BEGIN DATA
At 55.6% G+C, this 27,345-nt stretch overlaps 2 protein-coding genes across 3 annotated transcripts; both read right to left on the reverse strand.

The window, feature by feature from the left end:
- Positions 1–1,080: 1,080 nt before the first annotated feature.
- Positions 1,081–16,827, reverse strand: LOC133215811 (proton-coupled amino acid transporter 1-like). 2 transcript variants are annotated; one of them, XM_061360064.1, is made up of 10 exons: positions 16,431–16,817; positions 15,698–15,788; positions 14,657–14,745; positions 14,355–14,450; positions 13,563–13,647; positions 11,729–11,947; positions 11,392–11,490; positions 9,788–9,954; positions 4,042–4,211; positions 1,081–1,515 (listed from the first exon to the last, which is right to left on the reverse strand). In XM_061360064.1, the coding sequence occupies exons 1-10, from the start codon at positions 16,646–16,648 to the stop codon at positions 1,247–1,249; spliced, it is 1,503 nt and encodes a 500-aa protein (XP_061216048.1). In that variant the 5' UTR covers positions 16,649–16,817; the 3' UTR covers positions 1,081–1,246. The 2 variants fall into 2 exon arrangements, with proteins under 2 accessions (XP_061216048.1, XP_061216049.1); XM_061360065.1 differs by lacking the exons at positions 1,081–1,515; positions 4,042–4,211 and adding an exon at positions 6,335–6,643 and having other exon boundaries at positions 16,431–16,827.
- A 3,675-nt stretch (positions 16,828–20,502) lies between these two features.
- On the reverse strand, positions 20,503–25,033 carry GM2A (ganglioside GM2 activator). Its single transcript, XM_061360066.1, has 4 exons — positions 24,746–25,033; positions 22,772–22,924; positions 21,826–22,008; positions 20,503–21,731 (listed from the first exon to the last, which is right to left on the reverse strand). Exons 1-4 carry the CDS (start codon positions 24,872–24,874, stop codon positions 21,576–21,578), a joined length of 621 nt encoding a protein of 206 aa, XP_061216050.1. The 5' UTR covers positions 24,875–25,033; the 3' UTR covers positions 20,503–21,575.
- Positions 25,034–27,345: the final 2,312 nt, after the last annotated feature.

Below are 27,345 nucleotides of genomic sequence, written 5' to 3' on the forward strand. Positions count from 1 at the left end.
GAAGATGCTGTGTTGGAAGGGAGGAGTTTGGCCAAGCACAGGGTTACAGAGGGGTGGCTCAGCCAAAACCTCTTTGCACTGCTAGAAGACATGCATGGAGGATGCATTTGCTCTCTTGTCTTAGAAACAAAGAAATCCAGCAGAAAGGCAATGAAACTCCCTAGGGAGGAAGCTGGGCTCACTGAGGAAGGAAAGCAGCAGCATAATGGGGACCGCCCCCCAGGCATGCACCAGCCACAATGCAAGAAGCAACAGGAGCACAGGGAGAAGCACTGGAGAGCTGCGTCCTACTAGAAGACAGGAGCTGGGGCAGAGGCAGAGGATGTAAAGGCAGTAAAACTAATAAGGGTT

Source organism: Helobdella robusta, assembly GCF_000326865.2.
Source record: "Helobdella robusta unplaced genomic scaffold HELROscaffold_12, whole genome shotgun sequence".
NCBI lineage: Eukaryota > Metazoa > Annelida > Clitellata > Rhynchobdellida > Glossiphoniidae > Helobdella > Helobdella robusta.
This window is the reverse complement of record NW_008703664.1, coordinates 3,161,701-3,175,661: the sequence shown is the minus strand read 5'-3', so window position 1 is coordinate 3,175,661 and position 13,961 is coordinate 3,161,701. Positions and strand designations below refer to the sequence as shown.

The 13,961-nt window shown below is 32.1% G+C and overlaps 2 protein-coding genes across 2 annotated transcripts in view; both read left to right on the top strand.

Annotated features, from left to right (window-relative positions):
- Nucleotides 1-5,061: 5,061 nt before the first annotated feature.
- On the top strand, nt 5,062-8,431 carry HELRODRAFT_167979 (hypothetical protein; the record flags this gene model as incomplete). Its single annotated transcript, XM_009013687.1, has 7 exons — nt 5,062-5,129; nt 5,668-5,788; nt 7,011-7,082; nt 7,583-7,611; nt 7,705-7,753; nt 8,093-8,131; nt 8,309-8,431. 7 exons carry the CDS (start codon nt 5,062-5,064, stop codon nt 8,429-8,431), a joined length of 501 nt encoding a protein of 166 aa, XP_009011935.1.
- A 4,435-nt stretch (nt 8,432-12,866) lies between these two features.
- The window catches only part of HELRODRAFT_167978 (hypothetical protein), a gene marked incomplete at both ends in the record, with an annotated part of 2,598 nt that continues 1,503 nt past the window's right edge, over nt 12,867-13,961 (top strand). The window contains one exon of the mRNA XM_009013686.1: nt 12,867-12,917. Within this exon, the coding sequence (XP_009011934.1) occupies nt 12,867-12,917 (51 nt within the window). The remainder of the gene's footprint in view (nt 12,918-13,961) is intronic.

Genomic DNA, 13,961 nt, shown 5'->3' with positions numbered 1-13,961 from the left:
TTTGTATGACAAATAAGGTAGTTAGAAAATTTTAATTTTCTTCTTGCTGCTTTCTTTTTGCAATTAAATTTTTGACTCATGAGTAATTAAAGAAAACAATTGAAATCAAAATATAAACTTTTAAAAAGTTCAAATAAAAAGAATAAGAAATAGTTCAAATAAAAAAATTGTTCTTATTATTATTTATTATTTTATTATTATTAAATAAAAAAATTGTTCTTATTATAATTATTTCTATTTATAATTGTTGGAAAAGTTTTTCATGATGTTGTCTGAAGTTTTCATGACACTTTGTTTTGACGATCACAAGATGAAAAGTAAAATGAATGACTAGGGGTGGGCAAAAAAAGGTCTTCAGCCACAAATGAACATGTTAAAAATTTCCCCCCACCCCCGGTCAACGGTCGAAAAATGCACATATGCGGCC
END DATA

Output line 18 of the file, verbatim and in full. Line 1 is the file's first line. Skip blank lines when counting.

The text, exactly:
- A 4,435-nt stretch (nt 8,432-12,866) lies between these two features.